TouchSignatures: Identification of user touch actions and PINs based on mobile sensor data via JavaScript

How much do you trust your browser when you are surfing the internet on a mobile phone  using Safari, Chrome, Opera or Firefox? Perhaps, you feel secure as long as you do not download suspicious files, or enter your secret passwords onto unknown websites. You may feel even more secure by closing the browser and locking the phone.

However, our recent research (published in the Journal of Information Security and Applications) shows that there is a significant deficiency in the current W3C specifications, which affects the security of all major mobile browsers including Safari, Chrome, Opera and Firefox. The current W3C specification allows embedded JavaScript code in a web page to access the motion and orientation sensors on a mobile phone without requiring any user permission. This makes it possible for a remote website to learn sensitive user information such as phone call timing, physical activities, touch actions on the screen, and even the PINs, by collecting and analysing the sensor data.

We studied the implementation of W3C in all major mobile browsers. Our study confirms that embedded JavaScript code can compromise user sensitive information by listening to the side channel data provided by the motion and orientation sensors without any user permission, through an inactive tab, iframe, or minimised browser (even when the screen of the mobile phone is locked). Below you can see a list of affected browsers on iOS and Android.


To show the feasibility of the attack, we present TouchSignatures which implements an attack where malicious JavaScript code on an attack tab listens to such sensor data measurements. Based on these streams and by using advanced machine learning methods, TouchSignatures is able to distinguish the user’s touch actions (i.e., tap, scroll, hold, and zoom) and her PINs, allowing a remote website to learn the client-side user activities. We demonstrate the practicality of this attack by collecting data from real users and reporting high success rates, up to 70% identification of digits (PIN) in Android and 56% in iOS. For more details, we refer the reader to our paper.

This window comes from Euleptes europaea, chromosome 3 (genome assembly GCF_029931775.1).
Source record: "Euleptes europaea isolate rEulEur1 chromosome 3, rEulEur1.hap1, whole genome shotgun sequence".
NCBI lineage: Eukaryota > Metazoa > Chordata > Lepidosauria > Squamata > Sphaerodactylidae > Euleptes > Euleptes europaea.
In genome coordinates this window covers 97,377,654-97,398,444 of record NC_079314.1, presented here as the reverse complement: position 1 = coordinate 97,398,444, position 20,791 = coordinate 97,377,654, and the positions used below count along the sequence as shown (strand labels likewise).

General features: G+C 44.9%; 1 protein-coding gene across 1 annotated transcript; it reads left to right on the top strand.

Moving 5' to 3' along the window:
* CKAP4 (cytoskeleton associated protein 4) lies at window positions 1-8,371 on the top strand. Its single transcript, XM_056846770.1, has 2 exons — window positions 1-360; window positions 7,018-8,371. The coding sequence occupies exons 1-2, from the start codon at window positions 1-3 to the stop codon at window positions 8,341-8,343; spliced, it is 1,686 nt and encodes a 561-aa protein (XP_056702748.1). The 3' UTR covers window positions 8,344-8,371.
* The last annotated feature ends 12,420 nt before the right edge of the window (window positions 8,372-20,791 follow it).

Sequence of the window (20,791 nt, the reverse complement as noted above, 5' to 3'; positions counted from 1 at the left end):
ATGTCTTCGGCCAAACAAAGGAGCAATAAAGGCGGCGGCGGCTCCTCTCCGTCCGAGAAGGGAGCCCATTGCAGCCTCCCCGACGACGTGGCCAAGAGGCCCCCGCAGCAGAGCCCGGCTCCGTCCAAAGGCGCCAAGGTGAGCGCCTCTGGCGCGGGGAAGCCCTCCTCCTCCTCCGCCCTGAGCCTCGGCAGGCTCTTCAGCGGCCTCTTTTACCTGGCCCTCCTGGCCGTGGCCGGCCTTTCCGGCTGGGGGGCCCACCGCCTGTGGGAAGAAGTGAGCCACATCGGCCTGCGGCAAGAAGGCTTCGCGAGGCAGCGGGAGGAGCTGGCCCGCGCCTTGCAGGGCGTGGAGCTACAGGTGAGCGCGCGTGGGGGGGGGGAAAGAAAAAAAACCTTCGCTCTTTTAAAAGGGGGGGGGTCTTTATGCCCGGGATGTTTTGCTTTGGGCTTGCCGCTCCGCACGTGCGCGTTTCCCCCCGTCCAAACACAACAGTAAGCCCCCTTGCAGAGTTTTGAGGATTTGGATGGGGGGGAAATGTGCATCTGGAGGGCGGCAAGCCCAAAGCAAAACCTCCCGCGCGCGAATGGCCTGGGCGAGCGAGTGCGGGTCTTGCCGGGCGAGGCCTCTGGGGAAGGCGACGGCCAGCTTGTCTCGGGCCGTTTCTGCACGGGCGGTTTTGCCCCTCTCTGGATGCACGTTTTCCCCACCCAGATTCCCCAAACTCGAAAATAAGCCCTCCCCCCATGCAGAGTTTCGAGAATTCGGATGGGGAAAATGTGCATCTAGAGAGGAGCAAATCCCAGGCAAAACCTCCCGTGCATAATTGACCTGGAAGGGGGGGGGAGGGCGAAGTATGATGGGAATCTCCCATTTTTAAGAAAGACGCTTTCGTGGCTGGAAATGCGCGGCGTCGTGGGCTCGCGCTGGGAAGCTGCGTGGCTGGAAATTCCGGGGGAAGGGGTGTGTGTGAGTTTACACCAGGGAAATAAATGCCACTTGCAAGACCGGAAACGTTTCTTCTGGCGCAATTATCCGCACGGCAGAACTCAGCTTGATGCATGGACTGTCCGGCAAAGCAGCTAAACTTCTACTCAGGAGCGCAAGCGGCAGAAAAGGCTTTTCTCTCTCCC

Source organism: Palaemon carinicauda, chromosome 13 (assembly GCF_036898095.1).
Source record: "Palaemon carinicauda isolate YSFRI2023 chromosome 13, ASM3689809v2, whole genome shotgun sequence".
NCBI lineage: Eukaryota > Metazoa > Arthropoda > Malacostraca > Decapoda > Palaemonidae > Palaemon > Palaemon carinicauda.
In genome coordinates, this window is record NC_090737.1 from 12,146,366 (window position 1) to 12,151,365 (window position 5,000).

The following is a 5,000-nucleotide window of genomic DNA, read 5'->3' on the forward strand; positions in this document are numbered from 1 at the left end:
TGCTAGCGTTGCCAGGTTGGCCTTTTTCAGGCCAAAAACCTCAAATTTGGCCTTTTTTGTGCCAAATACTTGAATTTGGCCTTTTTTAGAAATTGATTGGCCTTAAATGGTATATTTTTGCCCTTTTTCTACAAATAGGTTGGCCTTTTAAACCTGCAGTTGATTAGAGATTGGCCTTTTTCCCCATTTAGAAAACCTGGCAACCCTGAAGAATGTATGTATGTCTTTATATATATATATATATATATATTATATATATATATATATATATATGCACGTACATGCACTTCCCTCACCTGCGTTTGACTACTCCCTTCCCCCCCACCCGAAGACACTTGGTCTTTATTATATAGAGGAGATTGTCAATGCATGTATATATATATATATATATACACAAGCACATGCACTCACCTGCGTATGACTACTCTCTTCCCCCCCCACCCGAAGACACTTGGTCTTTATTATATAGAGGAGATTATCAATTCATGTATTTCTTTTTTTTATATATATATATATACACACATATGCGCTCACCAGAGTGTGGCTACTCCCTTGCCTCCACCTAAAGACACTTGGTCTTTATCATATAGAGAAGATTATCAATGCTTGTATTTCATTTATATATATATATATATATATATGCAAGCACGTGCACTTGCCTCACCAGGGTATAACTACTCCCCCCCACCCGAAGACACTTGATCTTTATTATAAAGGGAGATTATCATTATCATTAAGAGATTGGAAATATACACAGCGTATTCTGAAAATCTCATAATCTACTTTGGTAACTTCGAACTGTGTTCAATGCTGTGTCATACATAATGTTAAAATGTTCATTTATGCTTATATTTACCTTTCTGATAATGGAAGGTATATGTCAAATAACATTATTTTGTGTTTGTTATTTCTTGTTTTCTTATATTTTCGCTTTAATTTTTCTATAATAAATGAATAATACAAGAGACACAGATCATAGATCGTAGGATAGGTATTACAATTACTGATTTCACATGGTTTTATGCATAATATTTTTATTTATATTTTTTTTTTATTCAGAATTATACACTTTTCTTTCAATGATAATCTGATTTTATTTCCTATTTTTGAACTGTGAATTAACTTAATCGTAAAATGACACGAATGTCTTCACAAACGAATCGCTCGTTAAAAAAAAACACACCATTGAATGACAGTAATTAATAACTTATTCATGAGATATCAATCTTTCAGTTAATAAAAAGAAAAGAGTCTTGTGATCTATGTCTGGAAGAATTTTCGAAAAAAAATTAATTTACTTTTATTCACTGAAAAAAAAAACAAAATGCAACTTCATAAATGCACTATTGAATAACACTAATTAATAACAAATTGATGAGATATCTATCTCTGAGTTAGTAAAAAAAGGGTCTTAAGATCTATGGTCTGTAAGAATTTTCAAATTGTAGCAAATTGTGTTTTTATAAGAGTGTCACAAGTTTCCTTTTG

This problem has been largely neglected in the past as the sensor stream available to JavaScript has been restricted to low rates (3-5 times lower than those available to app). The common perception within the W3C community and the browser industry is that such a low rate should not expose risks to information leakage. However, our work suggests this perception is incorrect. There are serious security risks imposed by the JavaScript’s unrestricted access to the sensor data even at a low rate.

We reported the results of this research to the W3C community and mobile browser vendors including Mozilla, Opera, Chromium and Apple. We are grateful to their quick and constructive feedback, which is summarized below:

  • W3C: “This would be an issue to address for any future iterations on this [W3C] document”.
  • Mozilla: “Indeed, and it should be fixed consistently across all the browsers and also the spec [W3C specification] needs to be fixed.”
  • Chrome: “It [i.e. this research] sounds like a good reason to restrict it [i.e. sensor reading] from iframes”.
  • Opera: “Opera on iOS giving background tabs access to the events does seem like an unwanted bug”.
  • Safari: “We have reviewed your paper and are working on the mitigations listed in the paper.”

An earlier version of the paper was presented in AsiaCCS’15 and a journal version is published in JISA (Elsevier). Please feel free to leave comment or contact me ( if you have any questions about this research project.